Friday, March 8, 2013

Periwinkles and caviar

Here's the spring posting. Bumble bees! Big buzzing in the Grove, a queen taking an early drink from yellow crocuses and white hellebore.

Two weeks of dry weather meant I could finally do some weeding. Just in time - it's been impossible in the garden since god knows when - this time last year probably. The veg garden isn't too bad as I cover that with black polythene, but the ornamental garden fills up with creeping buttercup and creeping grass creeping creeping everywhere.

It was cold though! Weather from the east. Breezes on which I swear I could smell the mountains of Greece and Turkey. Full thermals and woolly hat weather. But dry. Oh joy.

Rained again this week though. The up side of that is warmth, and at least the ground is no longer saturated. A bucket a day keeps the weeds at bay.

The lesser celandine is another creeper, but so pretty and one of the earliest flowers in spring. You mustn't mind thinking hemorrhoids of course when digging them out. All those little roots giving it the name pilewort. I rather think I wrote about that at length last year, so won't go into it again. 

There are many hazel trees in and around my garden, very useful when coppiced, the tall straight branches shooting skywards from the base. I cut them for bean poles, trying, but generally failing, to remember to cut them before the sap rises as they last longer.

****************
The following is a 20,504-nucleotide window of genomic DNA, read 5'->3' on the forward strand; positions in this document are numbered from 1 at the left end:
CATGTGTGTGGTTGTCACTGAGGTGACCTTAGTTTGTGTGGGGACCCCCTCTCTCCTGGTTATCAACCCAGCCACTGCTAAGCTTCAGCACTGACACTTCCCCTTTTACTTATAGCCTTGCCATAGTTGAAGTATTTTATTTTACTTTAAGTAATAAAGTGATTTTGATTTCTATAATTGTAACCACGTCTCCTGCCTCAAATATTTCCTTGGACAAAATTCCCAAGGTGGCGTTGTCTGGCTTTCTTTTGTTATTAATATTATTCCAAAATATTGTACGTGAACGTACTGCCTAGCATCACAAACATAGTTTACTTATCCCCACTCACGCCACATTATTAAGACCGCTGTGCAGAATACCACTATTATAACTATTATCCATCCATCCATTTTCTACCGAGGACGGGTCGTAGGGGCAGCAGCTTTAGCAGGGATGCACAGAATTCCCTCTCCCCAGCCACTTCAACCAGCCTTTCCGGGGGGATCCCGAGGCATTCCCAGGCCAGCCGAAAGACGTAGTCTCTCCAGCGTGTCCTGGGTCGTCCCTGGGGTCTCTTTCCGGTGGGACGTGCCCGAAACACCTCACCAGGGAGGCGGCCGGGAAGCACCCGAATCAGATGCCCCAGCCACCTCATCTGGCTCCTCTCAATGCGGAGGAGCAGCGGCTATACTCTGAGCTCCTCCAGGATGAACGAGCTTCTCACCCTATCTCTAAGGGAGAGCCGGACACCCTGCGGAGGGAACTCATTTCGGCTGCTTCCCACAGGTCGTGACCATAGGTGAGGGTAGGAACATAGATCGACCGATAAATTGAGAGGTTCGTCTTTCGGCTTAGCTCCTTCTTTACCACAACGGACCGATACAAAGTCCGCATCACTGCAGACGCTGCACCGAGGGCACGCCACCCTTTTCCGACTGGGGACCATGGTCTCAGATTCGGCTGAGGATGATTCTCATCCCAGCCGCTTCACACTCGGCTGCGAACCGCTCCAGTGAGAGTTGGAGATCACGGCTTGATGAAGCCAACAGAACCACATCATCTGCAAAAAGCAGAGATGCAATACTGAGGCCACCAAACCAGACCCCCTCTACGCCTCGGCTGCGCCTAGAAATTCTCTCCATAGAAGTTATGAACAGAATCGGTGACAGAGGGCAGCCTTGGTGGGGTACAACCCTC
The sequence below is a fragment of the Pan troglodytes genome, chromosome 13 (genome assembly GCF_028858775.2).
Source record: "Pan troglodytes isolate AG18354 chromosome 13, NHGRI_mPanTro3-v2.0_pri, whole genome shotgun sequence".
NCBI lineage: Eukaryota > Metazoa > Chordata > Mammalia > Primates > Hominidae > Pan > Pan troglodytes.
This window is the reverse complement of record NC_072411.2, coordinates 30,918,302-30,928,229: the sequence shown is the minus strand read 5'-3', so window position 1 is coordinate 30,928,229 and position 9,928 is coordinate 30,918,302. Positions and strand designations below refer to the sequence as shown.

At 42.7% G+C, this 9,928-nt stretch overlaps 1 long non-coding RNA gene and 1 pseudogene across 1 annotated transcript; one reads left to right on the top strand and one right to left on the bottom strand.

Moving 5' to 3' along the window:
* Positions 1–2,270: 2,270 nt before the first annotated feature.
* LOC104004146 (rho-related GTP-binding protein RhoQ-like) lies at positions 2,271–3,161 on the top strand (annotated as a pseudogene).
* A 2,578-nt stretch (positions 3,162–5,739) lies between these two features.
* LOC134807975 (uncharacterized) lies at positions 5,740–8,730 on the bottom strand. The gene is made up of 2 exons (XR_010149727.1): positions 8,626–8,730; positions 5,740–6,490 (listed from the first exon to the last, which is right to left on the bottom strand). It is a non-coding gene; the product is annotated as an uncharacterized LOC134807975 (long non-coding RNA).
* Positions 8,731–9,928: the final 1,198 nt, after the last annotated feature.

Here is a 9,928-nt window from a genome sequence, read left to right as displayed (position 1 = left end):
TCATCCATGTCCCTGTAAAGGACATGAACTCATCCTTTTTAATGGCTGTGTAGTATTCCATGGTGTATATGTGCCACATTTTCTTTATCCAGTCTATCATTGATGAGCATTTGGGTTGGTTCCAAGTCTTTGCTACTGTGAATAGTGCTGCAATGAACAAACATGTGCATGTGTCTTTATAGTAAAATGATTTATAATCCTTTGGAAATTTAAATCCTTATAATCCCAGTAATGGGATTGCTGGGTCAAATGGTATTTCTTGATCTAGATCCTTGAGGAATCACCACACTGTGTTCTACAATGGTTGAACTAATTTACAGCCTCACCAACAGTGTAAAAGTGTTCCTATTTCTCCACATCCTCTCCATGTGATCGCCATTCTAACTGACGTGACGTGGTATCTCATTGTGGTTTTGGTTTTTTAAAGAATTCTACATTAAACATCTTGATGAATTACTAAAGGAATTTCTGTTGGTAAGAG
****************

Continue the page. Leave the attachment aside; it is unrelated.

I also have a Corylus avellana Contorta. It has two common names: contorted hazel or the less uncomfortable corkscrew hazel. It could make a good measure of personality - contorted or corkscrew, glass half full or glass half empty.

These hazels, unlike their straight cousins, are very slow growers. They send out sports at regular intervals, trying to catch up with the other family members, but they don't succeed. Snip snip with the secateurs (or chop chop with the loppers), otherwise the head of branches will corkscrew no longer, an Irish dancer without her ringlet wig.


A couple more photos to complete the early spring picture - primroses and variegated periwinkle.


And finally where would we be without these sparkling jewels, this caviar of the garden pond:

The period of amphibian bacchanalia seems to have been shorter this year, with frogspawn after about a week. The frogs started singing later than last year too. Less time for romance. 

Looks like we're in for a good batch of froglets anyway.

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